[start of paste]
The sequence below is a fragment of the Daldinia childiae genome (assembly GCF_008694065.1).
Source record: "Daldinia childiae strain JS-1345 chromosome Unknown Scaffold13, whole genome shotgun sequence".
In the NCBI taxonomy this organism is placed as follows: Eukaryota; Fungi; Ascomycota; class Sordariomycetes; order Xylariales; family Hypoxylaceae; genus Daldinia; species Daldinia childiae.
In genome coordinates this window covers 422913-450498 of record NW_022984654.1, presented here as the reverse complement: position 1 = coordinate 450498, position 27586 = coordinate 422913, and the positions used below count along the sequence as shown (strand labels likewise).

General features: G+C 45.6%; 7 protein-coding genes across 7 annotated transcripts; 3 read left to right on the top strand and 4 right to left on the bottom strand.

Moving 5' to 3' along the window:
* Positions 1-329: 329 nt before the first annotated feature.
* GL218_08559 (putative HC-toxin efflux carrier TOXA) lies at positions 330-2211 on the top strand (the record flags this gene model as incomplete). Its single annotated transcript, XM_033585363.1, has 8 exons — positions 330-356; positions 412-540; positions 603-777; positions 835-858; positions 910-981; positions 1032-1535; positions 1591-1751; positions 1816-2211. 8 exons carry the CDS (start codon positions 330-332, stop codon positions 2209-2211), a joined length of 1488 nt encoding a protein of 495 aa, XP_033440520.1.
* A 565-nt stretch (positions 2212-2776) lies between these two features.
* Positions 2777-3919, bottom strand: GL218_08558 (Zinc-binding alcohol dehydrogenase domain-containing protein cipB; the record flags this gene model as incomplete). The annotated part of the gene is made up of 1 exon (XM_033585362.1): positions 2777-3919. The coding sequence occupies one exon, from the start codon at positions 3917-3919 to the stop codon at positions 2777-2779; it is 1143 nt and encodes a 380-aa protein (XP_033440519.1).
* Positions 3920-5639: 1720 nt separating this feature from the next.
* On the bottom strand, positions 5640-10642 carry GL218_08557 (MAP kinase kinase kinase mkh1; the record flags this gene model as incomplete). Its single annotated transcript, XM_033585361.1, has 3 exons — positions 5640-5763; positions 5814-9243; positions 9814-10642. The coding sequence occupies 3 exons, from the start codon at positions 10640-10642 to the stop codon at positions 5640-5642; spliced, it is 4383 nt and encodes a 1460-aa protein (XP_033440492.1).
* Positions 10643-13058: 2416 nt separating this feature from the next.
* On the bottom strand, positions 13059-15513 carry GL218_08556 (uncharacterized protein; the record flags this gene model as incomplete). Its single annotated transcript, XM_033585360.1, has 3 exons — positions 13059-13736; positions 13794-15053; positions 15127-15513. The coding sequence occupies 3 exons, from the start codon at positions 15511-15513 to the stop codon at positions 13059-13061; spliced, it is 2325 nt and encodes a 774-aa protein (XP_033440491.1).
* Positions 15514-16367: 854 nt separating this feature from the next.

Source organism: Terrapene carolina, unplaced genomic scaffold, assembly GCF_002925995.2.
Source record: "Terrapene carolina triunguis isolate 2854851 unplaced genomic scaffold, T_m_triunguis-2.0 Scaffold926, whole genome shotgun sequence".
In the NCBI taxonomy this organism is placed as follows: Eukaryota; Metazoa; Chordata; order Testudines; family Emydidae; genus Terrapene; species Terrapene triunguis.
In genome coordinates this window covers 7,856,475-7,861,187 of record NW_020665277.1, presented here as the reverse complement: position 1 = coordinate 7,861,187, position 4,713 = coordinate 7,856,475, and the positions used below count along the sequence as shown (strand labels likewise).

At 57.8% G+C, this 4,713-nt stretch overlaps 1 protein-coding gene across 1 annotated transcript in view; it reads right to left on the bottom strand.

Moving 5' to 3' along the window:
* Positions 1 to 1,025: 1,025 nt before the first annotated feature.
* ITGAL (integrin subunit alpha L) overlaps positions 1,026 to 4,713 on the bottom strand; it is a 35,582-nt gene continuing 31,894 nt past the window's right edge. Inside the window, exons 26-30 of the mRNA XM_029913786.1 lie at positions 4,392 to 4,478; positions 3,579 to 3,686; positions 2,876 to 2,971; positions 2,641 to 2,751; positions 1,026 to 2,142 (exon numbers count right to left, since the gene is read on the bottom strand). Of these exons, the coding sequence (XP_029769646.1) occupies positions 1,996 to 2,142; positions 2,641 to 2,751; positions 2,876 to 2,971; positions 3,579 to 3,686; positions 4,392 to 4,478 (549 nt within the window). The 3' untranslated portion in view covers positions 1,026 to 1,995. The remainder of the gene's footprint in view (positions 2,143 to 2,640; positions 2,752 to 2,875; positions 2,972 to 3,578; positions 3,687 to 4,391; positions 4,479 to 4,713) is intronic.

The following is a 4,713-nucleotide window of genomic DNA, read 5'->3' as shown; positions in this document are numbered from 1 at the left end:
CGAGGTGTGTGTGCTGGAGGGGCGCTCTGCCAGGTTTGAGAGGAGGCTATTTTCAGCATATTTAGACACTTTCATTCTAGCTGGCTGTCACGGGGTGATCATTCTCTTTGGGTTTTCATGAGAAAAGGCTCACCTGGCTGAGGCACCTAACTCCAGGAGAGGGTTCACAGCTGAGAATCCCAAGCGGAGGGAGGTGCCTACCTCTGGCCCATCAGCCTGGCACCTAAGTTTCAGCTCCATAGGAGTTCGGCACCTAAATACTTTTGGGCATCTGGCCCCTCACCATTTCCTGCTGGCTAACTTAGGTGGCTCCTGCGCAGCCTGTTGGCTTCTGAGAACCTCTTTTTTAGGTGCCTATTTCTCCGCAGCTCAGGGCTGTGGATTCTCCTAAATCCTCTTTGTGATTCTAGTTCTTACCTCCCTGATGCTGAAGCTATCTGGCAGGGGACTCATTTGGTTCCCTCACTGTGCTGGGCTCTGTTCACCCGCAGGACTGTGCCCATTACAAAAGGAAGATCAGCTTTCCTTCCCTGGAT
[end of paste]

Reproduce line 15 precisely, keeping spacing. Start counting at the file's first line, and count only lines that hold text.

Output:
* Positions 15514-16367: 854 nt separating this feature from the next.